Valentine’s Day is over, but those wanting to steal a quiet moment together could visit some locales in Pondy where songs and romantic sequences from the latest Tamil films were shot. OLYMPIA SHILPA GERALD writes
The sight of a camera on a crane is a common sight in Puducherry, so if you’re lucky you might find yourself cast as an extra in a film. While Puducherry once had the reputation of being a jinx for Kollywood, in the last decade, every other film has found a reason to capture this pocket of melting cultures and landscapes on camera. Bollywood and Hollywood too have not lagged behind.
So, if Pondy is a director or cinematographer’s muse when it comes to shooting romantic duets, we too can draw inspiration from several film songs. Here goes, but this is by no means an exhaustive list…
Say something: Aayi Mandapam — Bharathi Park
This is no Central Park in New York, but if you’re the type who looks for parallels between Paris and Puducherry, then the Aayi Mandapam, that glistening white monument, which you glimpse through all the foliage, is our equivalent of the Arc de Triomphe. Lyrically, the park has a touch of the poetic, being named after Bharathi, a man whose love poems are no less unrivalled than his verses on women empowerment or patriotism. And it is right on top of the list of Pondy’s favourite haunts, if you leave out all the beaches.
Many a climactic scene has been canned here but it is often the set for romance, even if it is as relentless as seen in the recent Ajit-starrer Arrambam, where Arya pursues Taapsee. The scattered sculptures you stumble upon, paved pathways under a canopy of trees, stone benches set among wildflowers in bloom — they’re all perfect for saying the right words or sometimes, saying nothing at all!
Playlist: ‘En Fuse Pochu’ from Arrambam, ‘Aadatha Aatamellam’ from Mounam Pesiyadhe and ‘Ennamo Edho’ from Ko.
Stroll the Streets in the French Quarter and Heritage buildings
Maybe it’s the cobbled (now almost split open) paths; maybe it’s the cascading bougainvillea peeping over arched doors in bright red, pale green and brilliant blue. Or perhaps it is the wooden balconies or that indescribable Gallic touch. Or perhaps it is just how this part of town wears its colours. Come on, how often do you find a quarter where buildings are a lovely shade of pink?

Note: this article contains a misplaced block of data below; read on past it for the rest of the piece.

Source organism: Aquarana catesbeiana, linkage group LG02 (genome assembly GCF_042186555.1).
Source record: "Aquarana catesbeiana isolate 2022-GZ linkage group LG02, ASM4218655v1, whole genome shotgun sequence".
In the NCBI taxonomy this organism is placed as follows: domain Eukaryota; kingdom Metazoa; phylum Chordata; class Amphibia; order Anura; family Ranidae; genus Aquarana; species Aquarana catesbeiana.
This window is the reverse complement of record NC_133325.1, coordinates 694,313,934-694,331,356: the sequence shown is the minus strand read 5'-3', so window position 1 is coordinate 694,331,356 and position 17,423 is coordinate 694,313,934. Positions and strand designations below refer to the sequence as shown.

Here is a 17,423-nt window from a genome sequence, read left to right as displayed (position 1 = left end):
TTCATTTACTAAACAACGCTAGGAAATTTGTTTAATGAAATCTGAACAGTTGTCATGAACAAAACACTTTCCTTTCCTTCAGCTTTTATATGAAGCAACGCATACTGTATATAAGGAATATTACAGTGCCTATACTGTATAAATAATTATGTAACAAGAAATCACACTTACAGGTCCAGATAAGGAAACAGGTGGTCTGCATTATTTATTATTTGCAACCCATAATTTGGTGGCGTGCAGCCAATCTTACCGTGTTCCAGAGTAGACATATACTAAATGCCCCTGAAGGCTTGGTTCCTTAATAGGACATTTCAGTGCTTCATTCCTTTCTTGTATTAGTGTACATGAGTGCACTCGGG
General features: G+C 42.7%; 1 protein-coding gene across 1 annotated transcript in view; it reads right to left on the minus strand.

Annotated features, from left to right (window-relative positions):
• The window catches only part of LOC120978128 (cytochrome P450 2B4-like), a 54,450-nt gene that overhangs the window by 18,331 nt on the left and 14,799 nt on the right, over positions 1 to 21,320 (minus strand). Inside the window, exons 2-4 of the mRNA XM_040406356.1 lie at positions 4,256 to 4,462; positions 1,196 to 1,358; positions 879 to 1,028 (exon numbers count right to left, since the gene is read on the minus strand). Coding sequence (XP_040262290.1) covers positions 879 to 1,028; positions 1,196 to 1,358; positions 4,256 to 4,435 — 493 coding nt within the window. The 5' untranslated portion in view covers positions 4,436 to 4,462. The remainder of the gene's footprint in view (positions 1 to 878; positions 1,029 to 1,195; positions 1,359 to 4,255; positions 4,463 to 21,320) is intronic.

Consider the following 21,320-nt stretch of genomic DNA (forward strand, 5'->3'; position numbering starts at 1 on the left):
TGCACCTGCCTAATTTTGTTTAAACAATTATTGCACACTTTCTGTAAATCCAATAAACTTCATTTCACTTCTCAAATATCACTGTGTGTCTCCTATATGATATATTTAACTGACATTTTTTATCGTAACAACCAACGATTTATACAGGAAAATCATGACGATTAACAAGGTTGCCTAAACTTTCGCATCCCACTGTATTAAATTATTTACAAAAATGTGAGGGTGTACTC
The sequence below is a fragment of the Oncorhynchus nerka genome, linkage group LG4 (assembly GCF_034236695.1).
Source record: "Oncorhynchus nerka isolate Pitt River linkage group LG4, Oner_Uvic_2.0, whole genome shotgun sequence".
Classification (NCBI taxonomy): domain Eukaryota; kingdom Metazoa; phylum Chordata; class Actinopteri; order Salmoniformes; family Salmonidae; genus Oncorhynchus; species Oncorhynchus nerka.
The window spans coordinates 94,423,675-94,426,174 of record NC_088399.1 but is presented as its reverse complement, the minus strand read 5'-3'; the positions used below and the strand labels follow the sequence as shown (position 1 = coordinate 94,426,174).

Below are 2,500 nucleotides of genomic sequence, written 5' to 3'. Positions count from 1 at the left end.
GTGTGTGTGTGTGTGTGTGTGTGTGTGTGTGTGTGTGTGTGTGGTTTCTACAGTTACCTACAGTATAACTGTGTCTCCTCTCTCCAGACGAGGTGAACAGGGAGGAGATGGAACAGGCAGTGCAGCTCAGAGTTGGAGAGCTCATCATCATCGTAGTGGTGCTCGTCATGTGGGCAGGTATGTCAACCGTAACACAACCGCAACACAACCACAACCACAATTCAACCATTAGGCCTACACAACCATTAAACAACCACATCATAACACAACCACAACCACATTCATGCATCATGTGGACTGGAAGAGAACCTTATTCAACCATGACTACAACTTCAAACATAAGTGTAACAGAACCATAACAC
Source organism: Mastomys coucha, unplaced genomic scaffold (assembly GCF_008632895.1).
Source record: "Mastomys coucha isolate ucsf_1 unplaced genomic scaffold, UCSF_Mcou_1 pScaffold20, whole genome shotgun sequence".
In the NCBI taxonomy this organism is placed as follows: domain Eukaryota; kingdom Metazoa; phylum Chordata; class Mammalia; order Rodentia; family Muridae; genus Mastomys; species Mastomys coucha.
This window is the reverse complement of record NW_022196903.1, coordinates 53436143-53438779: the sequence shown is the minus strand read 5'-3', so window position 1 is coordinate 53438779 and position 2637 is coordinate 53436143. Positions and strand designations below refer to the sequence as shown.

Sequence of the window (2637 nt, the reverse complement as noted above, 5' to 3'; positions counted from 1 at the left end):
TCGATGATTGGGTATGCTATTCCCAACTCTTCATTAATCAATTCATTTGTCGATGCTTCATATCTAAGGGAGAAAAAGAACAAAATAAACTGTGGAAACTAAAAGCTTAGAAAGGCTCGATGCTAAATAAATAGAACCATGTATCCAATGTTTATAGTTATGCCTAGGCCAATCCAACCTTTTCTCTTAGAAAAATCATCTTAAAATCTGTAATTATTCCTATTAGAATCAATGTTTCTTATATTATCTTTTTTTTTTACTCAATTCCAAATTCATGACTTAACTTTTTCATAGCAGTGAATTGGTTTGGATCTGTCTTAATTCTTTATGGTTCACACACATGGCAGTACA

The streets dotted with colonial buildings and the little boutiques set in every lane are perfect for walking, biking or driving. Stroll down the mustard buildings with the classic grille windows like Suriya and Tamannaah in that popular duet ‘Vizhi Moodi’ from Ayan. What about a bicycle meant for two? Cycle through Romain Rolland or Rue Suffren with their leafy glades and sea-facing heritage buildings, including the Notre Dame des Anges (a preferred shooting spot) like Jyothika and Bentley Mitchum in Little John. If you’re lucky enough to get a convertible like the lead pair in Leelai, then hum away ‘Ponmaalai Pozhuthu’and stop for a cuppa and croissant in a café. If a heritage hotel or a guesthouse graciously lets you enter its walled courtyard, then go ahead and take a leaf right out of the hero Shiv Pandit’s book. Serenade your loved one on a trellis covered balcony! If you want to keep it simple, take inspiration from the Suriya-Simran duo, sauntering through the cobblestoned streets singing ‘Mundhinam Paarthene’.
Playlist: ‘Ponmaalai Pozhuthu’ from Leelai, ‘Mundhinam Paarthene’ from Vaaranam Ayiram, and ‘Vizhi Moodi’ from Ayan.
A moment for two: The Promenade and Gandhi Thidal
A charming esplanade with the iron-grey blue sea on one side and a row of historical structures that each tell a tale, on the other… what more could you ask for? The Lighthouse, the square where Gandhi stands silently, and the Unknown Soldier have featured in many a frame. The Promenade with its stone seats, the sea-facing old port which is Le Café today, and the glinting smooth black rocks provide many a cosy nook. Get down on the rocks like the lead pair in Little John or share a book and snack like the duo in the lilting ‘Idhu Varai’ in Raman Thediya Seethai or grab a cup of coffee with the sound and sight of the waves just ahead of you.
Playlist: ‘Lady Don’t’ in Little John, ‘Idhu Varai’ in Raman Thediya Seethai and ‘Anbe En Anbe’ in Mounam Pesiyadhe.
Jig of joy: The Pier and the rocky stretch
There’s a lot of geometry which makes for great aesthetic appeal on camera at this spot — the vertical arm extending into the sea, the pillars and beams that form a series of concentric rectangles and the smooth stretch of wide rocks, almost geometrically arranged smooth rocks. Director Ang Lee used the pier for a poignant brief moment in Life of Pi — when Pi bids adieu to sweetheart Anandi. But filmmakers down South have used this spot for moments of joy and excitement. Like the antics of the trio in the song ‘Kaatril Eeram’ where the beams of the pier are the scene for much frolic and fun. If you watch your step, perhaps you can do a Suriya in ‘Vizhi Moodi’, hopping over the black rocks fringed by white surf, in the first flush of love. The beaches have also famously starred John Abraham-Bipasha Basu in the steamy Jism.
Playlist: ‘Kaatril Eeram’ from Veppam and ‘Vizhi Moodi’ in Ayan, ‘Uyirin Uyire’ from Kaakha Kaakha.